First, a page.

In the previous part of this article was covered the first of the steel types, known by the commercial welders. Namely, these were the low-carbon steels and low-alloy steels. The commercial welders perform welding on two other types of steels, these being the medium-carbon steels and the high-carbon steels.
The medium-carbon steels that the stick welders weld at include the AISI series C-1020 to C-1050. With these steels the composition is similar to the low-carbon steels, however the carbon here ranges from 0.25 to 0.50%, while the manganese is in the range between 0.60 to 1.65%.
When the carbon and manganese are of the high level, the low-hydrogen type electrodes are recommended. The multiprocess welder usually prefers these welds when working on thick sections. In such cases sometimes preheating is required and it ranges from 150 to 260 Celsius degrees. Stick welders also require post-heating here, which relieves the stress and harness that is caused by the
Multiprocess welders who are to perform welding on low-manganese steels are aware that these steels are of the AISI type 1320, 1330, 1335, 1340, and 1345 designations. These steels come with carbon that is in the range of 0.18-0.48%, silicon that is in the range from 0.20-0.35%, and manganese that is in the range of 1.60-1.90%.
With this type of steels the commercial welder does not require usage of reheating when the carbon and manganese are of the low range. When the carbon is around 0.25% then the commercial welder needs to preheat the steel to 120-150oC. After the welding is required post-heat treatment.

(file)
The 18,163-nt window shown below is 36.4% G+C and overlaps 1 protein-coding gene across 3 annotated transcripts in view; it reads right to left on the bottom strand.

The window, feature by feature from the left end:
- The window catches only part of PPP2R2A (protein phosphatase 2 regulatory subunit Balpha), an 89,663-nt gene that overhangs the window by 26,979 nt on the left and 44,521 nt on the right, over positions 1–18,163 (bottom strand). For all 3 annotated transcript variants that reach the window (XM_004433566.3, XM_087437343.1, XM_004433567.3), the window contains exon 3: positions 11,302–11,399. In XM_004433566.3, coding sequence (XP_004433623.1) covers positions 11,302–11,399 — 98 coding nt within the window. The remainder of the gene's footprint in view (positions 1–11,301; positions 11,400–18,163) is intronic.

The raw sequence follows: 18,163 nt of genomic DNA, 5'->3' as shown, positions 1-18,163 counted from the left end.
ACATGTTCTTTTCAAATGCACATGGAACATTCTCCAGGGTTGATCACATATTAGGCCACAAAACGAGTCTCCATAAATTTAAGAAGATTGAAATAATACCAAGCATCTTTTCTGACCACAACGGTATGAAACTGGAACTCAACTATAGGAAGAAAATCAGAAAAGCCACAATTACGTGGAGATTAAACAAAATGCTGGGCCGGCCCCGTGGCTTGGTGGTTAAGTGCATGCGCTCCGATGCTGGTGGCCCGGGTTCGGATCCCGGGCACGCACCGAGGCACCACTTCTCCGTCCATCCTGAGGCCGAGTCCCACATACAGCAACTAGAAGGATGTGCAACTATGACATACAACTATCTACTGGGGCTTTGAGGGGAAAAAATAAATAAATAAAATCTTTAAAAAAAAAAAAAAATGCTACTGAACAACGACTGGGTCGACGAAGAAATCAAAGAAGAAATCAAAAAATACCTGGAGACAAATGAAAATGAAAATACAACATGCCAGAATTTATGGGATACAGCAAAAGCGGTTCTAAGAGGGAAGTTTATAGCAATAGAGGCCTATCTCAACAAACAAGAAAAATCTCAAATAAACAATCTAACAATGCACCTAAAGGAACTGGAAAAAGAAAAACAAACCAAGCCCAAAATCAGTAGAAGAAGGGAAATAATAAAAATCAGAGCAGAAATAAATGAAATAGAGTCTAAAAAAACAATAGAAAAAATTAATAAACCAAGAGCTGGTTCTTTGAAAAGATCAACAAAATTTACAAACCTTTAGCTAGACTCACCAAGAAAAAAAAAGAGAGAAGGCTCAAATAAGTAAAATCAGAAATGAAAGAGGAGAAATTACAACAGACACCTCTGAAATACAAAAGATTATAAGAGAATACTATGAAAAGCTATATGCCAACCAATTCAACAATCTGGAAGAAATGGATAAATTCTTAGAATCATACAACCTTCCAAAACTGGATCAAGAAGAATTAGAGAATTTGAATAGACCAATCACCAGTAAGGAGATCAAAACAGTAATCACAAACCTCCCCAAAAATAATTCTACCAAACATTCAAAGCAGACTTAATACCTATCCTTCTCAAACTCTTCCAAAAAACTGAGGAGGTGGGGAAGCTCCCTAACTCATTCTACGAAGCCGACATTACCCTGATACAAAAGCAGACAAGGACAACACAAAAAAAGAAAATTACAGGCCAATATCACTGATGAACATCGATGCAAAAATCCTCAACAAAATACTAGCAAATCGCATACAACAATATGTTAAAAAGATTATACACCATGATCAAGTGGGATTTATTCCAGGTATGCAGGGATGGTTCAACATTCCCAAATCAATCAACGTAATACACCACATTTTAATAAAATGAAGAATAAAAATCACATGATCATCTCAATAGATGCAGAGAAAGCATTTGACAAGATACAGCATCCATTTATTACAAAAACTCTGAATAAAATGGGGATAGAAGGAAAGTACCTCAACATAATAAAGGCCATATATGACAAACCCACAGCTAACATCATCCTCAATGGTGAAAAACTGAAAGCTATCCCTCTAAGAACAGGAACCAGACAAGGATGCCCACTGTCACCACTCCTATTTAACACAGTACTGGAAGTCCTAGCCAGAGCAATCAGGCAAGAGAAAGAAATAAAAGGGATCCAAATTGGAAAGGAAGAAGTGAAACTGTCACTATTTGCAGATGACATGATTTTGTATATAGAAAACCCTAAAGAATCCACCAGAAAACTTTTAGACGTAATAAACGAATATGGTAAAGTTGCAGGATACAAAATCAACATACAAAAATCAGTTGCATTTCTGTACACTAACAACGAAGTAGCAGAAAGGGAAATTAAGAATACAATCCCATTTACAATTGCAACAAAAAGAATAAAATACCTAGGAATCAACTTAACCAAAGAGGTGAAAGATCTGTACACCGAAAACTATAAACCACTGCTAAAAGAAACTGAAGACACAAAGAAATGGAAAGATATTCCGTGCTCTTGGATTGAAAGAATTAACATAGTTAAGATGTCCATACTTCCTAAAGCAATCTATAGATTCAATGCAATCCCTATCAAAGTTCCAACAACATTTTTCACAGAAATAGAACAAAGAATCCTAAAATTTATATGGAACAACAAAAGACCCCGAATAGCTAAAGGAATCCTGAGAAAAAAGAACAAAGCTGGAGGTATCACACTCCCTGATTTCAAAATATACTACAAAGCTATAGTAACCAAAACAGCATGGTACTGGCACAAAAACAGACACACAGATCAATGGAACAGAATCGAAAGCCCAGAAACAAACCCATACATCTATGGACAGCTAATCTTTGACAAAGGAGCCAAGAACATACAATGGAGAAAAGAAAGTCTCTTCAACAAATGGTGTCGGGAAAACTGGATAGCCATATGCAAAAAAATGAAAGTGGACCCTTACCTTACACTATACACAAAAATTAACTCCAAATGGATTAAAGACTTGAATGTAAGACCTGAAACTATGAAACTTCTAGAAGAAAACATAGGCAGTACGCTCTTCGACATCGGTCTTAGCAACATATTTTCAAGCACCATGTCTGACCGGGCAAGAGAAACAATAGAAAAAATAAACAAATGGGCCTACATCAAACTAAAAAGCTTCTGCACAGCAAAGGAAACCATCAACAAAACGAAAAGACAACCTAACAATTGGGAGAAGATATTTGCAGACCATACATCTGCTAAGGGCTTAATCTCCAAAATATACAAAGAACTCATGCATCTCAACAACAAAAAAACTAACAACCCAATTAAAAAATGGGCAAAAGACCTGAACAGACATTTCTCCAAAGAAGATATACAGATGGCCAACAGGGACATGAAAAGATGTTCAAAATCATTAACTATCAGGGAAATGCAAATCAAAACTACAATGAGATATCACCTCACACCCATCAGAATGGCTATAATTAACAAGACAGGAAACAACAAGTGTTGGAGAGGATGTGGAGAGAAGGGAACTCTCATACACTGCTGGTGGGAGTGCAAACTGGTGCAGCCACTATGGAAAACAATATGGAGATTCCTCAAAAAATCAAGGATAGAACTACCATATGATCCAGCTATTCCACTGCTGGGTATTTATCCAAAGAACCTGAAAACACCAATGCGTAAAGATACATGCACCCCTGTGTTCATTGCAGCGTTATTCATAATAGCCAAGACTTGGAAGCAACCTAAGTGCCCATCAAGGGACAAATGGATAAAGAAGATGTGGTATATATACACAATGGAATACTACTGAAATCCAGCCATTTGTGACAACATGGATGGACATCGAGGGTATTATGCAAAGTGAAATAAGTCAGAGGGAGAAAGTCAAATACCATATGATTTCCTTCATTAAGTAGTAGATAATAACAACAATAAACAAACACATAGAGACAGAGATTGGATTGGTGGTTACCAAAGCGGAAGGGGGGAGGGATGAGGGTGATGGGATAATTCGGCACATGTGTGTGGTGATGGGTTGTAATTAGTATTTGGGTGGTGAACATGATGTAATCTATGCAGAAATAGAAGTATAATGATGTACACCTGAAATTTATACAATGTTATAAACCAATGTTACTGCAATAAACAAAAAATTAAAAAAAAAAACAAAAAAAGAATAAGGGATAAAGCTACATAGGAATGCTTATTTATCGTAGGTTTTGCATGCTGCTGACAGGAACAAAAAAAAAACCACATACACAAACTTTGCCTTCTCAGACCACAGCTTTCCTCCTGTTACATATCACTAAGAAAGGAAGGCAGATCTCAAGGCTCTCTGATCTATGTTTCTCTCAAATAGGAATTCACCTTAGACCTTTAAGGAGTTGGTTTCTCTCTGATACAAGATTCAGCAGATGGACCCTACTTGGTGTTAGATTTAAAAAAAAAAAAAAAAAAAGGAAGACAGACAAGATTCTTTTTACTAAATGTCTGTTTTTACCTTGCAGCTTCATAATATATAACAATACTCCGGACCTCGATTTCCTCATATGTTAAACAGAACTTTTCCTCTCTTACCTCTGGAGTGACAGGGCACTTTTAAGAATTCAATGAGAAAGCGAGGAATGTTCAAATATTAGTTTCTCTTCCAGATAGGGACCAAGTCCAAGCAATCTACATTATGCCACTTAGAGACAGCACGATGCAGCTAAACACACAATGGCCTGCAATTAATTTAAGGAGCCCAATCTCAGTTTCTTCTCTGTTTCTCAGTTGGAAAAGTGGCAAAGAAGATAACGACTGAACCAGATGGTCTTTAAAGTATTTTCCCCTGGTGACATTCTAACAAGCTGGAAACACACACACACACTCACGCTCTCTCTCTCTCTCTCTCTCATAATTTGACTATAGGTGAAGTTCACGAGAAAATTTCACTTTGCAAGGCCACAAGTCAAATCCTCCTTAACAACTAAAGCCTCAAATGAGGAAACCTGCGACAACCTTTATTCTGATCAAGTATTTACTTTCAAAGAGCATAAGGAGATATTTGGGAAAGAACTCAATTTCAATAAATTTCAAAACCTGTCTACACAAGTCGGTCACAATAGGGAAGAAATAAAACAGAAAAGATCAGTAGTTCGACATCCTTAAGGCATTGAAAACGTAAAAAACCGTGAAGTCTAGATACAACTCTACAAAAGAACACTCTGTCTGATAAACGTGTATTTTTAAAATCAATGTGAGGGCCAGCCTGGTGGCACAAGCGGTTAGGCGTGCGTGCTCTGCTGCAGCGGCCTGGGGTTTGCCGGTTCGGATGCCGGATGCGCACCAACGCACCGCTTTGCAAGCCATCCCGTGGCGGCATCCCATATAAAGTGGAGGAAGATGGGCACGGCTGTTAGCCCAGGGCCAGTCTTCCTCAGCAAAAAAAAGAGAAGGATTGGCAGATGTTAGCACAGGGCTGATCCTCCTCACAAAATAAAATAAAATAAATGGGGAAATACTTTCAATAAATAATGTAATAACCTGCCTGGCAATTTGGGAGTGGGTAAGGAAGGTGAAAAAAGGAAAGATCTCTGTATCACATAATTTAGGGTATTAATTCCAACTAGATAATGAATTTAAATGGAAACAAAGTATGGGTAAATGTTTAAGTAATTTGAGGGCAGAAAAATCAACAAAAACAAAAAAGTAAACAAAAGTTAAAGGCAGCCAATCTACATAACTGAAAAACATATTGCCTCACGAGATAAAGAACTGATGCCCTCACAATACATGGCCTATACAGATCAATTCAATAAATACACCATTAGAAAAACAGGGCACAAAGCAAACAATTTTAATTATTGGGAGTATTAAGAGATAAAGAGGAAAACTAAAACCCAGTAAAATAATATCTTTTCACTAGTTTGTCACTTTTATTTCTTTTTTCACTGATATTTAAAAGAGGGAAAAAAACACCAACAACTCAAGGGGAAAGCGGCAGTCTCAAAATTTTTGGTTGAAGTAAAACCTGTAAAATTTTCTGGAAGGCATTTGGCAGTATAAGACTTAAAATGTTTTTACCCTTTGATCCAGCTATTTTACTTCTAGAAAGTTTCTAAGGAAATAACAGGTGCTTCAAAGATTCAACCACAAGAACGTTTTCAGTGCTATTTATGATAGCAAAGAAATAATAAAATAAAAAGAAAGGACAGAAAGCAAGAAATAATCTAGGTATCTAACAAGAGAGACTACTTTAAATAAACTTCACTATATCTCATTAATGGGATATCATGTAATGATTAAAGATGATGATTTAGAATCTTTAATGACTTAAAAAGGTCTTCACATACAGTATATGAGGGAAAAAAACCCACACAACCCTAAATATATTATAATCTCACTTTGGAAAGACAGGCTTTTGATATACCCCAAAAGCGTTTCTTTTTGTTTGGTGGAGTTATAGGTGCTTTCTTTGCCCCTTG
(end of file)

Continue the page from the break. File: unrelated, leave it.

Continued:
When the arc welders are performing welding processes on low-alloy chromium steels, they know that these steels are of the AISI type 5015 to 5160 and electric furnace steels of 50100, 51100, and 52100. Here, in these steels the stick welder can expect manganese levels from 0.30-1.00%, carbon ranges from 0.12-1.10%, silicon levels from 0.20-0.30% and chromiu
Posted: February 08, 2019|Categories: Multioperator
Artist Kevin Caron's latest sculpture, The Runner, may look simple, but don't be fooled. "It has just six sections, but there is a lot of balance and behind-the-scenes complexity in this sculpture," explains Phoenix, Arizona-based Caron.
He originally conceived of The Runner when commissioned to create a public art sculpture for the city of Chandler, Arizona. They chose another design (The Seed, which you can see at https://www.kevincaron.com/art_detail/the_seed.html ), but Caron couldn't forget this sculpture.
Now, four years later, he has finally created it, nine feet tall. "I just couldn't get this piece out of my mind," he admits. Ironically, the sculpture will debut at a solo show at Chandler's Center for the Arts. "That part is a coincidence," says Caron.
Creating the artwork required some deep thought and, well, trickery. "My goal was to make it look like the sculpture wa